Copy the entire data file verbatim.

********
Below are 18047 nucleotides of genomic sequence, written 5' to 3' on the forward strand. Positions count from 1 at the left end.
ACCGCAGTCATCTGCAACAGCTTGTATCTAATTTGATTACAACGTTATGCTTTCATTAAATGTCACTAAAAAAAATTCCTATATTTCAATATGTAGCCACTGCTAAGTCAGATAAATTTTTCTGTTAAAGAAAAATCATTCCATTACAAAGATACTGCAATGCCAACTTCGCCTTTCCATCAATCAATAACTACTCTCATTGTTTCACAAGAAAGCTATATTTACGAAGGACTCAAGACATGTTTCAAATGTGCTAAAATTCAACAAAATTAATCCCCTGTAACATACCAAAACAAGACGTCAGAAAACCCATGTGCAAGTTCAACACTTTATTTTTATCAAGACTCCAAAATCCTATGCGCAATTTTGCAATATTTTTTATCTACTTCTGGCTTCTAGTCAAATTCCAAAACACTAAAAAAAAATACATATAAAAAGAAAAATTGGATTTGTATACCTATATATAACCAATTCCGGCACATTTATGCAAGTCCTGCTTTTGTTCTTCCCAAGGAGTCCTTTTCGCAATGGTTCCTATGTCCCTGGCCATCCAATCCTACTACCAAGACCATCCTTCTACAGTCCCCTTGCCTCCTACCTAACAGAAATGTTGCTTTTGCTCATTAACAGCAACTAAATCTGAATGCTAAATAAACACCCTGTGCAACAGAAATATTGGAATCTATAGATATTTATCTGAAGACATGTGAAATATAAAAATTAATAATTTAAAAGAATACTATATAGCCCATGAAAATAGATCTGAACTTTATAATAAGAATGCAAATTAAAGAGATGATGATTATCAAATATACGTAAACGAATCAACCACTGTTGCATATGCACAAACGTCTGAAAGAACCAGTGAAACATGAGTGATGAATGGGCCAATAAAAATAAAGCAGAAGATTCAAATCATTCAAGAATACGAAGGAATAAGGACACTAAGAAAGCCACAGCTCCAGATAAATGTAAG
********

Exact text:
Below are 18047 nucleotides of genomic sequence, written 5' to 3' on the forward strand. Positions count from 1 at the left end.
ACCGCAGTCATCTGCAACAGCTTGTATCTAATTTGATTACAACGTTATGCTTTCATTAAATGTCACTAAAAAAAATTCCTATATTTCAATATGTAGCCACTGCTAAGTCAGATAAATTTTTCTGTTAAAGAAAAATCATTCCATTACAAAGATACTGCAATGCCAACTTCGCCTTTCCATCAATCAATAACTACTCTCATTGTTTCACAAGAAAGCTATATTTACGAAGGACTCAAGACATGTTTCAAATGTGCTAAAATTCAACAAAATTAATCCCCTGTAACATACCAAAACAAGACGTCAGAAAACCCATGTGCAAGTTCAACACTTTATTTTTATCAAGACTCCAAAATCCTATGCGCAATTTTGCAATATTTTTTATCTACTTCTGGCTTCTAGTCAAATTCCAAAACACTAAAAAAAAATACATATAAAAAGAAAAATTGGATTTGTATACCTATATATAACCAATTCCGGCACATTTATGCAAGTCCTGCTTTTGTTCTTCCCAAGGAGTCCTTTTCGCAATGGTTCCTATGTCCCTGGCCATCCAATCCTACTACCAAGACCATCCTTCTACAGTCCCCTTGCCTCCTACCTAACAGAAATGTTGCTTTTGCTCATTAACAGCAACTAAATCTGAATGCTAAATAAACACCCTGTGCAACAGAAATATTGGAATCTATAGATATTTATCTGAAGACATGTGAAATATAAAAATTAATAATTTAAAAGAATACTATATAGCCCATGAAAATAGATCTGAACTTTATAATAAGAATGCAAATTAAAGAGATGATGATTATCAAATATACGTAAACGAATCAACCACTGTTGCATATGCACAAACGTCTGAAAGAACCAGTGAAACATGAGTGATGAATGGGCCAATAAAAATAAAGCAGAAGATTCAAATCATTCAAGAATACGAAGGAATAAGGACACTAAGAAAGCCACAGCTCCAGATAAATGTAAG